So all of that said, where does that leave Haverzine? There will be no changes. The site will remain, and I will continue writing as often as I can about as much as I can that I believe is important and relevant to the conversation. This isn’t a promise that I will bring back daily coverage – though I wish it were. This is merely an acknowledgment that situations have – and will continue to – changed, and that I will do do my best to work around those changing situations. For the last 6 months or so I have drawn out detailed plans for what I’ve been calling Haverzine 2.0, plans which I hope to realize someday – and hopefully some day sooner rather than later. I have roadmaps laid out for miles. Those roadmaps have not, and will not, change.
To conclude, I’d like to sincerely thank each and every person who has ever read any of our posts for their time and consideration. When I started Haverzine, I had little experience with writing long form, absolutely no journalism experience, and virtually no experience with publishing and advertising. Haverzine thus far has represented my desire to learn the tools of this trade and my determination to figure things out as I go. I’m committed to keep doing that.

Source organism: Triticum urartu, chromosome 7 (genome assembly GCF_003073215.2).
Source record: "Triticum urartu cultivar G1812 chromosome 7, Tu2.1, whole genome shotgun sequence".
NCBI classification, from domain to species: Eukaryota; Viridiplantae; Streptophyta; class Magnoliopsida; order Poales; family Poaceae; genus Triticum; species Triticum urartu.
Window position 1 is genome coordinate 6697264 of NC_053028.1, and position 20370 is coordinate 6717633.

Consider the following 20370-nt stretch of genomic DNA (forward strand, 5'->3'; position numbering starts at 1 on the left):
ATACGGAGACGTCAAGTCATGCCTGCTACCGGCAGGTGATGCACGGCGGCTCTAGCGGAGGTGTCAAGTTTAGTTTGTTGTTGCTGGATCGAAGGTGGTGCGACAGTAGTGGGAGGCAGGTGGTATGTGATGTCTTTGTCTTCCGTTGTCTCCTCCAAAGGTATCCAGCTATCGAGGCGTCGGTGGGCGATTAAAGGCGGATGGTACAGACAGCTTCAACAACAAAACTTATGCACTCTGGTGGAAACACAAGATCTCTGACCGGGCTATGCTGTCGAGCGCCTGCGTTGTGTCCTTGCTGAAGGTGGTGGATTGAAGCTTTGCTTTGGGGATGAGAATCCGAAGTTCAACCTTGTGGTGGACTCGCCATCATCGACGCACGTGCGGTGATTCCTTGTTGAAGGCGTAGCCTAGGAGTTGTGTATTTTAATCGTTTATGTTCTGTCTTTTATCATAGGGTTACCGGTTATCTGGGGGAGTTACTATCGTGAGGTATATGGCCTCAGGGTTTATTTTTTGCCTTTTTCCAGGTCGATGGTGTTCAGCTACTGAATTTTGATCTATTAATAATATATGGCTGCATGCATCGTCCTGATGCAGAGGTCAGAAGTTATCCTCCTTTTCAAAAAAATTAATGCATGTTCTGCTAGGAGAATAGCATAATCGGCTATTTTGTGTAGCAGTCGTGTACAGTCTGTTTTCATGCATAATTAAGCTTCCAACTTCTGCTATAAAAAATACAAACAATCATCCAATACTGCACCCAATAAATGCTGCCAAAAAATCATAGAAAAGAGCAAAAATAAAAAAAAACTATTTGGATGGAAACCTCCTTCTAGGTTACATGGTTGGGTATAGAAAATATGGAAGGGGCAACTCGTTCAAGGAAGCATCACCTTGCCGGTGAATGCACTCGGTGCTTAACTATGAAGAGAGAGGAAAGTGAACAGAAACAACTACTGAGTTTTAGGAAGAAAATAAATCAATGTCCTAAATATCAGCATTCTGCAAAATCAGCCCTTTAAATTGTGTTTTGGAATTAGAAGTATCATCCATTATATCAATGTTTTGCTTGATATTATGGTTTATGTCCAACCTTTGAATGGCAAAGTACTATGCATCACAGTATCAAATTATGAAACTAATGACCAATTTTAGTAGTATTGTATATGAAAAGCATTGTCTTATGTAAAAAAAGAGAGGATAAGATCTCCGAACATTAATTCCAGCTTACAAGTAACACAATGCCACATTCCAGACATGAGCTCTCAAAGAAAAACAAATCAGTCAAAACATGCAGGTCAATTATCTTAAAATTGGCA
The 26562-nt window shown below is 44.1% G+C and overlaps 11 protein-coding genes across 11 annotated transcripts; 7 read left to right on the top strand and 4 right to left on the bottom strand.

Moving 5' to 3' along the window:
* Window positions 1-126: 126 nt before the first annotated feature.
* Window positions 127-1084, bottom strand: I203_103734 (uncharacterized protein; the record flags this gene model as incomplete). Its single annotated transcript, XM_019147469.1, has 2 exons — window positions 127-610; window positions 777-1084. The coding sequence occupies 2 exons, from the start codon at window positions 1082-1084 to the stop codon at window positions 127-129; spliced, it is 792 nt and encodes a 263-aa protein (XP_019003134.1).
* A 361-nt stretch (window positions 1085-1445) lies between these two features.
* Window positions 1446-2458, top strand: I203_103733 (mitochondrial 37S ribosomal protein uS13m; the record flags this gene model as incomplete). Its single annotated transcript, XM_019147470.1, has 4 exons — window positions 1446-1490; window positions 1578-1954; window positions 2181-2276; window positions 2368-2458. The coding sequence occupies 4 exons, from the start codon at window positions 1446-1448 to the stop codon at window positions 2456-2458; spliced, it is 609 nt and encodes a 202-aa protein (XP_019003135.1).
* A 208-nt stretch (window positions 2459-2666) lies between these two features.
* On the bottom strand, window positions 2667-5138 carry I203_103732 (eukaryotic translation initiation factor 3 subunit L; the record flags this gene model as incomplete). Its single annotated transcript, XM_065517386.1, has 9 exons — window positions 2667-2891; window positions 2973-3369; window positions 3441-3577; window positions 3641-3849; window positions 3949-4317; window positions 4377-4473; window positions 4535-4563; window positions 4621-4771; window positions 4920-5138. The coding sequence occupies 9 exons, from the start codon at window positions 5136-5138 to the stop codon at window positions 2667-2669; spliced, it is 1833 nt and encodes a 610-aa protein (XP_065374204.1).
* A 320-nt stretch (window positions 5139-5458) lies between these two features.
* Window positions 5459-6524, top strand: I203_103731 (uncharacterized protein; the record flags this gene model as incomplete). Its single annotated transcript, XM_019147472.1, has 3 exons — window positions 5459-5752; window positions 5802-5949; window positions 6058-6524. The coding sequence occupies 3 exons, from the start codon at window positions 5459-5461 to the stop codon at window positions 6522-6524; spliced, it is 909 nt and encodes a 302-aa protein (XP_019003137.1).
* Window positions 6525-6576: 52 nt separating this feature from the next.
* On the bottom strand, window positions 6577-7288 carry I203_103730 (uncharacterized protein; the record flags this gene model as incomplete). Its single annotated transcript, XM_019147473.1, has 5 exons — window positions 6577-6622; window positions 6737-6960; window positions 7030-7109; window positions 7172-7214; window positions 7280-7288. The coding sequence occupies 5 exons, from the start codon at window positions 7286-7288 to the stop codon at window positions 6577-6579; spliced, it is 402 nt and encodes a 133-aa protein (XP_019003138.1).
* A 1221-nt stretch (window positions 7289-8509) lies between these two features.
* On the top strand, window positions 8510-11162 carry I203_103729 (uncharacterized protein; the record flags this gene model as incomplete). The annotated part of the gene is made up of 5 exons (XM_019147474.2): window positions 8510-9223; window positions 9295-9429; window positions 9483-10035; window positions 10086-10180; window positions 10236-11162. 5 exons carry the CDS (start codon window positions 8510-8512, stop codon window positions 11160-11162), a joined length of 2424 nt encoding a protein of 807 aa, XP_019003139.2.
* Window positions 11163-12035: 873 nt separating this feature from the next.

Google has long been heralding two very distinct platforms – Android, the company’s mobile first operating system that helped pioneer the modern smartphone market, and Chrome, which began as a humble, WebKit based web browser that grew to become an entire operating system with a not small library of developer and end user support.
Google’s two platforms couldn’t be more different, but Google is making strides towards bringing their two babies closer together than ever. According to The Wall Street Journal, Google has put the VP of engineering for Android, Hiroshi Lockheimer, in charge of the engineering team over on the Chrome side. That means that the same individual will now be responsible for building both the mobile-centric Android and the desktop-class Chrome OS. While this isn’t exactly a confirmation that the two platforms will grow closer together in terms of design and functionality, it does suggest that such a thing wouldn’t be beyond the realm of possibility.